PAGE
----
Tag Archives: Quinby & Robinson

Six groove sawtooth rifling: The rifles of A.B. Reading and Brother

Mentioned earlier, this piece on the Five Forks battlefield is interesting for several reasons.

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3-inch A.B.Reading Rifle #24 at Five Forks

Before the normal “walk around,” a bit about A.B. Reading & Brother. Vicksburg, Mississippi plantation and businessman Abram Breech Reading operated a foundry and machine works near the river along with his brother C.A. Reading. As one might expect, the firm turned out products supporting steamboats and light industry. Shortly after the start of the war, the firm turned to military products. But later that year, the firm leased out much of its equipment to the Atlanta Arsenal and ceased cannon production themselves. Yet, between December 1861 and May 1862, receipts credit A.B. Reading & Brother with delivery of 45 cannons. All were bronze field pieces – 6-pdr guns, 12-pdr howitzers, and 3-inch rifles. It is the 3-inch rifles this post will focus upon.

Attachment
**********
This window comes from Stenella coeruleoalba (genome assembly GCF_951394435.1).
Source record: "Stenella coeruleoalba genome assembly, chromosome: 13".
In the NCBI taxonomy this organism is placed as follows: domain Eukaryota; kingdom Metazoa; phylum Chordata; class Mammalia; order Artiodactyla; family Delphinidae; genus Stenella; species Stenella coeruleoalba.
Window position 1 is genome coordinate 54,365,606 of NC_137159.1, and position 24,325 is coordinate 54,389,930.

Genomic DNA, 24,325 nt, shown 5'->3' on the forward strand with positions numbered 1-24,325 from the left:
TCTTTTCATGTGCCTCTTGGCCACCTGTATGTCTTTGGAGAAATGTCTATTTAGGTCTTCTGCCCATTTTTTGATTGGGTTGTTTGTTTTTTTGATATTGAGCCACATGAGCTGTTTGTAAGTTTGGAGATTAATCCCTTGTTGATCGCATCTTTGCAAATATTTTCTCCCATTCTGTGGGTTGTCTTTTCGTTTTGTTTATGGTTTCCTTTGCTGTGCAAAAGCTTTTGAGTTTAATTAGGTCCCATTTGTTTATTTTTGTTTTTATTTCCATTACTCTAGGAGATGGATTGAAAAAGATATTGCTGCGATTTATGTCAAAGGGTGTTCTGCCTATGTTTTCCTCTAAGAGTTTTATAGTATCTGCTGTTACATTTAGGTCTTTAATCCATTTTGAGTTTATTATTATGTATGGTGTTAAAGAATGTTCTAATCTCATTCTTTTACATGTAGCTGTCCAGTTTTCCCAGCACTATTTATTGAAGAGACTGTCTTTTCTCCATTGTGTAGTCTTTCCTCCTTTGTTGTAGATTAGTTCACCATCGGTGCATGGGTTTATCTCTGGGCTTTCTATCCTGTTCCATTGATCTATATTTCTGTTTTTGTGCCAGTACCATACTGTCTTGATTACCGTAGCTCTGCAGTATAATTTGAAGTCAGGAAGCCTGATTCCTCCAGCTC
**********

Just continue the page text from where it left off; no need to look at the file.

Reading delivered at least fourteen 3-inch rifles. But there were some variations in the production lots. Compare the values provided on a receipt issued in January 1862 -

… with another in June 1862 -

Hard to read? Here’s the summary:

  • December 14, 1861 – one 6-pdr weighing 844 pounds.
  • December 31, 1861 – one 6-pdr weighing 844 pounds.
  • December 31, 1861 – one “6-pdr rifle” weighing 957 pounds.
  • January 6, 1862 – three 6pdrs averaging 844 pounds.
  • January 6, 1862 – three “6-pdr rifles” weighing 956, 659, and 955.
  • March 25, 1862 – three 6-pdrs averaging 808 pounds.
  • March 25, 1862 – three 3-inch rifles averaging 875 pounds.
  • April 12, 1862 – three 6-pdrs averaging 809 pounds.

Noting these variations, the writers of Field Artillery Weapons of the Civil War speculated there were at least two different casting patterns in use. The early batches of 6-pdrs is about forty pounds lighter than a US regulation Model 1841 6-pdr, but within tolerances. One surviving Reading 6-pdr is a trophy at West Point and conforms generally to the Model 1841 pattern. The heavier weight listed for the “6-pdr rifle” are within the range expected for a 6-pdr bored out as a 3-inch rifle. The weights are just twenty pounds or so heavier than that recorded for early Tredegar Bronze 3-inch rifles using the Model 1841 envelope. Given those weight figures, Reading likely used the Model 1841 casting pattern for both 6-pdrs and 3-inch rifles.